There have been a lot of great moments, but if I had to single one out, I would say my first tournament wins over Adzikov and Tailbot at Challenger #2 were most special to me.
When CCG’s Gwent division closed down, I am sure there were a lot of eyes on you, wondering whether you’d join another one of the big Gwent teams. Of course, you came to Aretuza – what made you want to do that? Why join a team at all?
I knew a lot of the people at Aretuza from previous tournaments, so it was the most logical choice for me. I wanted to join a team to be able to prepare more intensely for tournaments, with the help of team mates.
These questions come from Gwent Masters Worldwide. What’s the process behind building a tournament deck, and how does it compare to a ladder deck? How many iterations do you go through and how do you decide how much to tech?
You need to be aware of your overall strategy when building a tournament deck. In Conquest, that means: What deck are you banning? Are you targeting a specific deck? Do you try to dodge certain targeting strategies? Do you want to play your deck going first or second? If you are going to ban a strong meta deck, you may want to cut certain techs that would usually be played on ladder to help specifically against that deck.
How many iterations I go through varies a lot. Sometimes when I think a deck is really strong and I feel comfortable with it, I don’t test it at all (like Bran in the last Open). The most difficult part is usually finding the 4th or sometimes 3rd deck, and that can take a lot more time.
The difference between Challenger #5 and the other majors is a 6th faction. How do you see that influencing the tournament? Is picking 4 factions from 6 going to be a lot different than picking 4 from 5?
It won’t be a lot different, but I think it will make dodging targeting strategies easier. With 5 factions, it was often quite easy to predict what players were going to bring, as the options were very limited. On the other hand, it will also make it easier to find 4 strong decks that support a targeting line-up, so overall I think targeting could be more effective when it hits, but the hit ratio might be lower.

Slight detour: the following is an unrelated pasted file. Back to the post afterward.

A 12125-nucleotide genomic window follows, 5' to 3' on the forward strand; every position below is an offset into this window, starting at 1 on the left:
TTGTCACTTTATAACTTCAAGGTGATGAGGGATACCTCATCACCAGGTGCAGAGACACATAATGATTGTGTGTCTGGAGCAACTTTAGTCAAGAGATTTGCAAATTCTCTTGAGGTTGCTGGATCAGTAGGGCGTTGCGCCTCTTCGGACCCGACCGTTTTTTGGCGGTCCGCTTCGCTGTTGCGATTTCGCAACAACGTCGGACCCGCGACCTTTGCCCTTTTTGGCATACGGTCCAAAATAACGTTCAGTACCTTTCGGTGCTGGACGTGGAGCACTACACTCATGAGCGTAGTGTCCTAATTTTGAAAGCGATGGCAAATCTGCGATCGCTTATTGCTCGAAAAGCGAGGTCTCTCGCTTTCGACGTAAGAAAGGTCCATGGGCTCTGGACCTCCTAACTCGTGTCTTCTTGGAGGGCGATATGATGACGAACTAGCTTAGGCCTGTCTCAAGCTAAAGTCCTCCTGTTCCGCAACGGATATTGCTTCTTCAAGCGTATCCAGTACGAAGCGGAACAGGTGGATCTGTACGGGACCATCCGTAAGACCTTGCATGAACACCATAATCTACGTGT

This is something I asked Adzikov too: Now that the competitive season is coming to an end, there’s some talk about what happens next. As someone who is already part of the system, what do you think would be the healthiest way to grow Gwent’s competitive scene.
I really like the way Hearthstone has set up their esports system and I think something similar to that for Gwent would be great, obviously on a smaller scale. In general, I think a league format is the most suitable for card games. Ladder systems will always have the issue of requiring a huge grind for anyone competing and they’re also potentially vulnerable to manipulation. Qualifier systems, on the other hand, have huge variance and there is a big incentive to co-op in them. A league format doesn’t have any of these problems, and also means more constant action for viewers, as there can be weekly-broadcast matches between the top players.
My thoughts on Kolemoen
Like Adzikov, Kolemoen is one of the quieter members of Team Aretuza. This isn’t out of any particular shyness, I think, but a single-minded focus that makes legends of any discipline great. And make no mistake, Kolemoen is already great. Having watched his performance in the Hearthstone Europe Winter Preliminary even back in 2016 as part of my research for this Spotlight, I can safely say that no matter the game, his skill, in-game focus and his attitude are all things I could only ever aspire to in my own competitive career, and that even if Gwent were to fade into a distant memory, Kolemoen could probably very easily find success as a competitive gamer in any other game he chose.
Nothing is ever certain in esports, and there’s still a lot that could happen in Challenger #5 and World Masters. Still, going in, Kolemoen is my personal favourite to win the inaugural Gwent championship, and in all honesty, with his consistency, skill and commitment, there would be very few people more deserving.